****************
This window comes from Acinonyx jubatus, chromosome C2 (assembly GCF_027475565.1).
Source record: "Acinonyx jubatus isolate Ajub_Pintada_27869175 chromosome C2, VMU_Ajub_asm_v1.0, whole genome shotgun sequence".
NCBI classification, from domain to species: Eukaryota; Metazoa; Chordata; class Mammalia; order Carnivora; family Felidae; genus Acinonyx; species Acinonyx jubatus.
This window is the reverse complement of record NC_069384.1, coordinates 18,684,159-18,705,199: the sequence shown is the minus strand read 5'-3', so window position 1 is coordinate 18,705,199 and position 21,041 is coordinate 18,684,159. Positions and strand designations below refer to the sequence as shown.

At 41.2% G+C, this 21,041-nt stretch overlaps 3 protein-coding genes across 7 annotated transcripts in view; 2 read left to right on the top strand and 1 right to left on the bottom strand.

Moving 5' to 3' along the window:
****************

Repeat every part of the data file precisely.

This window comes from Acinonyx jubatus, chromosome C2 (assembly GCF_027475565.1).
Source record: "Acinonyx jubatus isolate Ajub_Pintada_27869175 chromosome C2, VMU_Ajub_asm_v1.0, whole genome shotgun sequence".
NCBI classification, from domain to species: Eukaryota; Metazoa; Chordata; class Mammalia; order Carnivora; family Felidae; genus Acinonyx; species Acinonyx jubatus.
This window is the reverse complement of record NC_069384.1, coordinates 18,684,159-18,705,199: the sequence shown is the minus strand read 5'-3', so window position 1 is coordinate 18,705,199 and position 21,041 is coordinate 18,684,159. Positions and strand designations below refer to the sequence as shown.

At 41.2% G+C, this 21,041-nt stretch overlaps 3 protein-coding genes across 7 annotated transcripts in view; 2 read left to right on the top strand and 1 right to left on the bottom strand.

Moving 5' to 3' along the window: